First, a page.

Syrian leaders hope that significant reforms introduced at the Baath Party's Tenth Regional Congress on June 6 will allow them to fend off both domestic challenges and foreign threats. Among the important issues on the Congress' agenda is the status of the Baath Party itself.
Since he assumed office in 2000, Syrian President Bashar al-Asad has struggled to redefine the role of the Baath Party. The tenets of Baathism -- freedom, unity, and socialism -- have become obsolete since the party seized power in the 1960s. At that time, Baath ideologues attacked bourgeois democracy, envisaging themselves as a vanguard party to lead society and limit the political freedom of the bourgeoisie. Baath discourse was based on the Marxist concept of popular struggle. This radical outlook was expunged by Syria's former president, Hafiz al-Asad, who favored Arab cooperation in the interest of confronting Israel. However, he maintained a socialist system of controlling and dividing the economy along functional lines. The public sector and popular organizations were transformed into fronts for the mobilization and control of Syrian society. Asad promulgated a "permanent constitution" in 1973 that named the Baath Party the "vanguard party in society and state."
By the time Bashar succeeded his father as president in 2000, socialism had become an outdated economic system lacking ideological vigor and a vehicle to enrich and protect the interests of senior Baath figures.
During the party's Ninth Regional Congress, held for the first time in fifteen years in June 2000, Bashar emphasized the need to rejuvenate Baathism's image. Asad hoped to use the party as a vehicle for rallying broad public support for his policies. He initiated largely open elections in the party branches, allowing junior Baathists to contend for seats in the Party Congress. The party also held new elections to its Regional Command and its Central Committee during the Congress. On the Regional Command, the highest body in Syria, newcomers took twelve of twenty-one seats. Sixty-two of the Central Committee's ninety members were newly elected. These appointments reflected Asad's intent to introduce new faces and establish a core of supporters in both offices. In addition, Asad reduced military representation on the Regional Command and increased its representation on the Central Committee.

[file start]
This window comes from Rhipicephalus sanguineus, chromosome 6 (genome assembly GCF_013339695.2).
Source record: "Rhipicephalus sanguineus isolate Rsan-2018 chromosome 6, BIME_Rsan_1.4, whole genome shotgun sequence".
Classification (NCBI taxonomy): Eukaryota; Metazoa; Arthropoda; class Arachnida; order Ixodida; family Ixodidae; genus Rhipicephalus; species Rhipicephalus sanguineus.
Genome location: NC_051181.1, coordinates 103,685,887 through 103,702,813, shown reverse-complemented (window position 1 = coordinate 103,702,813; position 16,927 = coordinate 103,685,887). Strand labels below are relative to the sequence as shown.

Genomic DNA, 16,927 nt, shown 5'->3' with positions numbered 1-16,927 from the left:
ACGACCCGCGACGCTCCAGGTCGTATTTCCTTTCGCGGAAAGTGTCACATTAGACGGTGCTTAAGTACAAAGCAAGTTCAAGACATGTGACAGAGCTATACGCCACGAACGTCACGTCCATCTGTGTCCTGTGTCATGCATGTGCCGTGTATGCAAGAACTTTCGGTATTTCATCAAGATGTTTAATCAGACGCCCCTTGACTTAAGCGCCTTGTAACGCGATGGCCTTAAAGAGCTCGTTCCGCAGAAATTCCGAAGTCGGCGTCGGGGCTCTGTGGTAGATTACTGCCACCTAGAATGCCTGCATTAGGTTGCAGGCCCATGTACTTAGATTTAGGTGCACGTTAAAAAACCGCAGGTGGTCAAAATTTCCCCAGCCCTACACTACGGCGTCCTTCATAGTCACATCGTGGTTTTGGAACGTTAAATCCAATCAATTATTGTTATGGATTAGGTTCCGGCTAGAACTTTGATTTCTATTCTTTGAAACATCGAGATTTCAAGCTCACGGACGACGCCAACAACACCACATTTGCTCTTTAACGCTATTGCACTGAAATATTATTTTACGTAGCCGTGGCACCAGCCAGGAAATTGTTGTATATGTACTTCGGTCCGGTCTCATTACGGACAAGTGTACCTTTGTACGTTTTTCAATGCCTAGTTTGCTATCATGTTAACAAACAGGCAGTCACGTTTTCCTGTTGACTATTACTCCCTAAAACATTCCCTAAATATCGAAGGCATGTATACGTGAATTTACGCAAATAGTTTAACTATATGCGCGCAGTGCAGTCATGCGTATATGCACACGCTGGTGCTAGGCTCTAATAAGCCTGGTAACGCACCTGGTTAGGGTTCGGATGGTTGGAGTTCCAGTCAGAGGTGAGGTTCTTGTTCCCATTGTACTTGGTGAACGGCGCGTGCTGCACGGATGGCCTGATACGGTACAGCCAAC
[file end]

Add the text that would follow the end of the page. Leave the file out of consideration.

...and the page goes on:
In the wake of the Ninth Party Congress, a younger generation assumed leadership in local party organizations. In July 2003, Asad issued a decree separating party and state; appointments to government offices would henceforth be based on merit rather than party affiliation. In early 2004, Asad issued another important decree forcing party officials to retire at the age of sixty. Meanwhile, debate has raged among Baathists and the Syrian public over the future of the party. Some decry Asad's policies as weakening the party, while others demand more radical reforms.
The Status of the Baath Party
It is against this background that the upcoming Party Congress will discuss a new law for political parties as part of a continuing process to redefine the role of the Baath party.
Syria outlawed political parties after the Baath Party took power in 1963. Beginning a series of reforms, known as the corrective movement, President Hafiz al-Asad ended the one-party system by establishing the Progressive National Front, which included socialist parties led by the Baath. He called this parliamentary representation tadudia ("pluralism"). Though the PNF monopolized political power, real power was wielded by the informal structure of the regime revolving around the president and his network of Baath leaders and Alawi military officials.
The PNF's monopoly of power has come under significant criticism since Bashar al-Asad assumed power. Bashar recently hinted at freedom for political parties. Reports have circulated that parties not based on ethnicity, religion, or sub-national allegiances will have a license to participate in the political process.